“He never got too friendly with the flying personnel because he never knew if they were going to return or not,” he added. “He said these guys were faced with this every mission.”
Peggy Evans, sister of bombardier Vince Evans, greeted the returning Memphis Belle on a war bonds tour stop in Fort Worth, Texas in 1943.
“…I remember it looked so huge circling the field and I watched the wheels hit the runway,” she wrote in an email. “I don’t remember what I said to my brother, I was just too excited. I sure gave him a big hug and we went home and I remember the reporters where there and interviewed my brother and wrote about him and took pictures.”
The crew was awash in camaraderie, said Evans, who resides in both Florida and California.
“After all they had been through together, it was certainly understandable,” she said.
For Mary Black, daughter of Memphis Belle radio operator Robert Hanson, it will be the first time she travels with her family from Albuquerque, New Mexico, to see the Memphis Belle.
“It’s going to be very touching,” she said.
Hanson “would be so proud,” she said. “My father never thought that he was a hero or anything else … yet he was very proud that they accomplished the mission.”
He was grateful to survive combat in the skies over Europe.
“I know he was pretty excited because when he got out of the plane he leaned down and kissed the ground,” she said. “I think he felt he was glad to be done with flying those missions. I think they felt pretty lucky to come back alive.”
Jim Black, Hanson’s son-in-law, remembers the radio operator sometimes took on the role of B-17 turret gunner.
“He was always afraid when they were shooting at German fighter planes that he was going to shoot off the tail,” said Black, 74. “He said you had to be so careful.”
Vincent “Bill” Purple, 94, knew the dangers up close. The bomber pilot flew 35 B-17 missions, including in the forefront of a 1,000-bomber raid against Berlin, Germany on Feb. 3, 1945. Each plane carried ten 500-pound bombs in the punishing raid.
The World War II veteran will travel with family from Petersham, Massachusetts to see the Memphis Belle in Dayton this week.
Morgan and his troops flew many “very, very dangerous” missions. “… To have (the Memphis Belle) restored, I believe in that history, period,” he said.
The B-17 Memphis Belle will be unveiled at the National Museum of the U.S. Air Force this week after more than a decade of restoration. A ribbon-cutting is set for Thursday, May 17, to mark the 75th anniversary of the plane’s 25th and final mission over Europe. It was the first heavy bomber to reach that milestone and return to the United States.
Here’s a quick look at facts about the plane:
Year it came to the museum: 2005
Number of hours to restore: 55,000
Top speed: 325 mph
Combat radius: 600 plus miles
Weapons: Up to thirteen .50-cal. machine guns and 8,000 pounds of bombs
Number of crewmen on final mission: 11, including film director William Wyler who made a documentary about the plane.
Number of B-17s produced during WWII: 12,700
SOURCE: National Museum of the U.S. Air Force
Memphis Belle debut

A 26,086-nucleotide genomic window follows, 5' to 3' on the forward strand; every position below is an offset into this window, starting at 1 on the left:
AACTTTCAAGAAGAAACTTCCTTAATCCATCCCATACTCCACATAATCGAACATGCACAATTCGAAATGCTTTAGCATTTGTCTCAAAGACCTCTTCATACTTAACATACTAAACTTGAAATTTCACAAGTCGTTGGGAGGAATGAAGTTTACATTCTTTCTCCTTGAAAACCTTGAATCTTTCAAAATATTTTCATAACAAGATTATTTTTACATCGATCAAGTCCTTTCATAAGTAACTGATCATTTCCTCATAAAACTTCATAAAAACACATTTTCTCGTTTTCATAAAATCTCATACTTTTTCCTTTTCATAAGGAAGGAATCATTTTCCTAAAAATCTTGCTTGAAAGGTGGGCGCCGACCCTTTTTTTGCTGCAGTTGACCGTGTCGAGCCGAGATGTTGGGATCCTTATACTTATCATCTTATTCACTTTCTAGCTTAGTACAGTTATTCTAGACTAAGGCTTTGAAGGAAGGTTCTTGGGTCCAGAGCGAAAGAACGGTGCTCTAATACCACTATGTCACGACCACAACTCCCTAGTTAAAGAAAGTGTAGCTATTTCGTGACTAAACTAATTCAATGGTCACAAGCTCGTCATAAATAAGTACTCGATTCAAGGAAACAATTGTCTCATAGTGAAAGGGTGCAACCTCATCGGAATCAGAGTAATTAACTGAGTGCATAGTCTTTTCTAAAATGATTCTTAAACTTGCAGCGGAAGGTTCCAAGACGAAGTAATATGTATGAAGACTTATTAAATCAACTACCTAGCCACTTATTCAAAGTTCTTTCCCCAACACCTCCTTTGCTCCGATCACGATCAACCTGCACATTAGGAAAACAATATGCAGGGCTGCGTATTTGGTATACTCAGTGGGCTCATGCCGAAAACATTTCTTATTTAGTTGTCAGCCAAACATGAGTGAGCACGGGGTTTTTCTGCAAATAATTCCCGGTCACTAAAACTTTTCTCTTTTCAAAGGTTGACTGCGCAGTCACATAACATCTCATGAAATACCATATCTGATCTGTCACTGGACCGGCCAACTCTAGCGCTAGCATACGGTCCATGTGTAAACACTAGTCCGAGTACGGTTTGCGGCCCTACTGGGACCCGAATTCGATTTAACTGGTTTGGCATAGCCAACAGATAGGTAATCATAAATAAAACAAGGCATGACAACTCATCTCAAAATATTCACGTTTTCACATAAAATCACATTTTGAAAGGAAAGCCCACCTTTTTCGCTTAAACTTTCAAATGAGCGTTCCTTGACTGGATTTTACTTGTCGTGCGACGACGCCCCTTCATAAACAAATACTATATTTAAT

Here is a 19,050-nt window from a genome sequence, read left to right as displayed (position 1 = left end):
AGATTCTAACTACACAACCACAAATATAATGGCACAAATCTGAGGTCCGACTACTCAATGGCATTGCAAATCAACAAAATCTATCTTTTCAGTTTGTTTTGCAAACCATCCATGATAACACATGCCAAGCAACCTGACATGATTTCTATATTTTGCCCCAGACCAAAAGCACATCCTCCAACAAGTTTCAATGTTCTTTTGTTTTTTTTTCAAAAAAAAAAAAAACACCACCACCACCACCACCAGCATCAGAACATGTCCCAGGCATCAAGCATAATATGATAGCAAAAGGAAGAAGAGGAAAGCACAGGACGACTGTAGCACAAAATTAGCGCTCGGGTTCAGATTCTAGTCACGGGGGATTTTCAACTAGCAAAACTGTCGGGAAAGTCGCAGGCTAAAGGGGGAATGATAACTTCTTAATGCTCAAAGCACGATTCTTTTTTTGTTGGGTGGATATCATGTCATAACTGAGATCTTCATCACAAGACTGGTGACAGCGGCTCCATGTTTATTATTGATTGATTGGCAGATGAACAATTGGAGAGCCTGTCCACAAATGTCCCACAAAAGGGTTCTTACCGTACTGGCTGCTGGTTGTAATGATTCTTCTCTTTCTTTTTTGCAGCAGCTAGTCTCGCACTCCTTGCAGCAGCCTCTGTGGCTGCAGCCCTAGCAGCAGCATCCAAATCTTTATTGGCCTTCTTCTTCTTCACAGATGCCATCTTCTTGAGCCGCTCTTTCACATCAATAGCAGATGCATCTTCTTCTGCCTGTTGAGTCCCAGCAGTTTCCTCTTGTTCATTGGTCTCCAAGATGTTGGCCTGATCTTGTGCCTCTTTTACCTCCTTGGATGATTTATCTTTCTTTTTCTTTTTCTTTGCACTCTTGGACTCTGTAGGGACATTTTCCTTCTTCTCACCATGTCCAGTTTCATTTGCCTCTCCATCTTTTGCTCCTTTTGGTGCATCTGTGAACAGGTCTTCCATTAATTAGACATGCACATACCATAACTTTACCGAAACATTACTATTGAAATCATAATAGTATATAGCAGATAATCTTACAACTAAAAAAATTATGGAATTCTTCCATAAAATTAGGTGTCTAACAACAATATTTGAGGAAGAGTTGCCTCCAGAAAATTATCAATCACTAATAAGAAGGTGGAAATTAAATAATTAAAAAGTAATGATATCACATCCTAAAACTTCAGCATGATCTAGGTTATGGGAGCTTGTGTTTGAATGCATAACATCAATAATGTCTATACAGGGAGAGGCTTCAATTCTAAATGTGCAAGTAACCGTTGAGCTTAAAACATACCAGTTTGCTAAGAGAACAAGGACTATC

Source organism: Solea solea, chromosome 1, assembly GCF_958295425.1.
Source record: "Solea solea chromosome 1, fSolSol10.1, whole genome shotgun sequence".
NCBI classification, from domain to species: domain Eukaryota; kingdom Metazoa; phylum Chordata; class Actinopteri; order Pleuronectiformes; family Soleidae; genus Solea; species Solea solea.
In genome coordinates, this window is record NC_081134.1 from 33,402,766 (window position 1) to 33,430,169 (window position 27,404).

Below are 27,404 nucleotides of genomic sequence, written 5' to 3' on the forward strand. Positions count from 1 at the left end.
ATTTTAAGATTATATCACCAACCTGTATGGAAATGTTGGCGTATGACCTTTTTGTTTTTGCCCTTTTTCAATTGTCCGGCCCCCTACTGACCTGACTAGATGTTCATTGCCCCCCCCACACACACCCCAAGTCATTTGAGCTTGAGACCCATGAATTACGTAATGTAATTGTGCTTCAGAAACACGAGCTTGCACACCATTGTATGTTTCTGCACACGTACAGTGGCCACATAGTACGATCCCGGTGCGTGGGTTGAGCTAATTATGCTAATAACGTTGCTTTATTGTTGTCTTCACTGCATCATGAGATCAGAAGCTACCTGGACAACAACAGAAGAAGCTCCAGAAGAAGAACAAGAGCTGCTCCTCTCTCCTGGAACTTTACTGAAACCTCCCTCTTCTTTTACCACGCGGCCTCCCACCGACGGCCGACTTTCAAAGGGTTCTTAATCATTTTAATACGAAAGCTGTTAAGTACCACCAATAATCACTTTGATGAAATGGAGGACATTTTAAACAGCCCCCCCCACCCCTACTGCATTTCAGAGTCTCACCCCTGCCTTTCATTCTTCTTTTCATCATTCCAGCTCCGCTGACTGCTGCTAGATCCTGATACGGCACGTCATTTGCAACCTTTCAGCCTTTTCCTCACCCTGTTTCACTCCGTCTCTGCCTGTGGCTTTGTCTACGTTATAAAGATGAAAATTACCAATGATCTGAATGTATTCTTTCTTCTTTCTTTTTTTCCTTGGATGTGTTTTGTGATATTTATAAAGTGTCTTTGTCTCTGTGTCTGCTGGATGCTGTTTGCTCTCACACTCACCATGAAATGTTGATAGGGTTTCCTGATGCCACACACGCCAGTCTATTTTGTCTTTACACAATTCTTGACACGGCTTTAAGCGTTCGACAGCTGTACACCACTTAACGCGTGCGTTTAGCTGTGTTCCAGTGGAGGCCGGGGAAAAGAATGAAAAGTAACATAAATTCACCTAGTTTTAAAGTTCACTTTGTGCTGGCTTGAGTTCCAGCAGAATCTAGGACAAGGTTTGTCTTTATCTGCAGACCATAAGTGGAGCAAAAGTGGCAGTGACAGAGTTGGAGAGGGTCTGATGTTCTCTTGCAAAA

The National Museum of the U.S. Air Force will have a series of events May 16-19, from World War II plane flyovers to more than 160 re-enactors, to mark the roll out of the iconic Memphis Belle. Author book signings inside the museum’s gift shop and film screenings of the 1944 documentary about the Memphis Belle and the 1990 Hollywood movie of the same name are planned, also.
Here’s a look at some of the highlights:
8 a.m.-9 a.m.Wednesday, May 16: Fly in of three B-17 Flying Fortress bombers, six P-51 Mustang fighter planes, and three World War II-era trainer aircraft on the museum’s airfield. Public may watch from the museum’s Memorial Park.
9:15 a.m.-9:30 a.m. Thursday, May 17: Public ribbon-cutting opening the Memphis Belle and strategic bombing over Europe exhibit in the World War II Gallery.
9 a.m.-4 p.m. Thursday through Friday, May 17-18: World War II aircraft will be on static display outside.
4:30 p.m. Friday: World War II aircraft scheduled for take-off.
9:30 a.m. to 4 p.m. Thursday through Saturday, May 17-19: World War II re-enactors will be on the museum grounds, including the Eighth Air Force Control Tower and the Nissen Hut, at scheduled times to talk about Memphis Belle operations, airborne troops and women in the Army during World War II.
6 p.m.-7:15 p.m. Friday, May 18, near the outdoor re-enactor area: The Air Force Band of Flight and the Air Force Band of Mid-America are set to perform Glenn Miller music in concert.
All day, Saturday: World War II aircraft will fly over the museum.
EXTRA GATE OPEN: Gate 24B off northbound Harshman Road near the U.S. Army Reserve Center will be open to inbound traffic only starting at 8 a.m. Thursday through Saturday, May 17-19.
Those driving southbound on Harshman, and coaches, buses, RVs or other oversized vehicles, won’t be allowed to enter through Gate 24B and must drive through 28B, the main gate off Springfield Street, according to the museum.
SOURCE: National Museum of the U.S. Air Force
Memphis Belle milestone
The B-17F Memphis Belle gained fame as the first U.S. heavy bomber to fly 25 combat missions over Europe and return to the United States. The museum will mark the 75th anniversary of the final raid Thursday, May 17 with a ribbon-cutting ceremony when the restored plane and an exhibit of 200 artifacts related to the famous bomber and its crew go on display.